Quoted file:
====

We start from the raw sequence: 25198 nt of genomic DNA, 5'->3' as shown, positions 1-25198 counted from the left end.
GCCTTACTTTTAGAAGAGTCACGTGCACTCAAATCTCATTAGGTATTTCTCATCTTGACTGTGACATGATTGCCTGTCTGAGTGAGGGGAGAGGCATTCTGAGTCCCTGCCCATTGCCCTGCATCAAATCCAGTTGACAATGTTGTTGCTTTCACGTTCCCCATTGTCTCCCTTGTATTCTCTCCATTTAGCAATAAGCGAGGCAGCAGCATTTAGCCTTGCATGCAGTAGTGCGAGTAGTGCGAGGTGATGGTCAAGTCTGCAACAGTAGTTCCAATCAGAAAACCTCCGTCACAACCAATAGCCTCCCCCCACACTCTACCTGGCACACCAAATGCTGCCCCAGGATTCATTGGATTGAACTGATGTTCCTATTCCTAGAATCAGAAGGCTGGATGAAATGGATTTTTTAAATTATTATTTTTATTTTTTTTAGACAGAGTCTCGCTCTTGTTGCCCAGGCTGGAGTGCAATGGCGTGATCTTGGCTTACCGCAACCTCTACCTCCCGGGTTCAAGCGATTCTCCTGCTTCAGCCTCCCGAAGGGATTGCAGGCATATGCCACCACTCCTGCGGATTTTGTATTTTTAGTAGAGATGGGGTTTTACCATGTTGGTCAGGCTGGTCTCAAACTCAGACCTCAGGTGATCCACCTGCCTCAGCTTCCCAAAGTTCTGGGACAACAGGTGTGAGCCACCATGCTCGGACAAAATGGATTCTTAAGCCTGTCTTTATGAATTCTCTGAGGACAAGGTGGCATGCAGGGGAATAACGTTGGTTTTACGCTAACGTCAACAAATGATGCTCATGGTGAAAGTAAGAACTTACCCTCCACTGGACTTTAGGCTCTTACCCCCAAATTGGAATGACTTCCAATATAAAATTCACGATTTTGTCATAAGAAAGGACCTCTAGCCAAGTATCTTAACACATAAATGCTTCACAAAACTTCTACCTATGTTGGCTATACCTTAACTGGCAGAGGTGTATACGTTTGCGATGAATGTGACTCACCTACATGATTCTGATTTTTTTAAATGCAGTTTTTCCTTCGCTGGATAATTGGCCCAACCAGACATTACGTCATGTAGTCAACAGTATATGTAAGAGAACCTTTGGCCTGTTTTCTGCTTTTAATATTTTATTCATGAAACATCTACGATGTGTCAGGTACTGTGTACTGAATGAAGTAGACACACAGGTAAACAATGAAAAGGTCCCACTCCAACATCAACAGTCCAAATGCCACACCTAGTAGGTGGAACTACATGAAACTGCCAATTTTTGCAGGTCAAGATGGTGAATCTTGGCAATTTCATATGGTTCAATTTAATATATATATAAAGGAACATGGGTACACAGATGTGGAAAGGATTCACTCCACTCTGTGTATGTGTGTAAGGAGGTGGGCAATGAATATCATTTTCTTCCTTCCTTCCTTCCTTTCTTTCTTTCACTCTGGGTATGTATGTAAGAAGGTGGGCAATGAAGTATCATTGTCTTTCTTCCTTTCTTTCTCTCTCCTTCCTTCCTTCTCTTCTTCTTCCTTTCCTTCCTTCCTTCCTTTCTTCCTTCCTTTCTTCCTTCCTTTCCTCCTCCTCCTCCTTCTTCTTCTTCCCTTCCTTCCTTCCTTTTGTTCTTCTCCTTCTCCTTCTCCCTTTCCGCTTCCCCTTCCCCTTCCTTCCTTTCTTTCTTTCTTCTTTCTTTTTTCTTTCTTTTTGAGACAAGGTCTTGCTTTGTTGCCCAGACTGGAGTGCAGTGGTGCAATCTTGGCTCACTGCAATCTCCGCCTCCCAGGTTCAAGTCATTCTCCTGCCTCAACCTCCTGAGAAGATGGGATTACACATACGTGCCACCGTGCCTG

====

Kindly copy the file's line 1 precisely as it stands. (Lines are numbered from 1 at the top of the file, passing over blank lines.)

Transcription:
We start from the raw sequence: 25198 nt of genomic DNA, 5'->3' as shown, positions 1-25198 counted from the left end.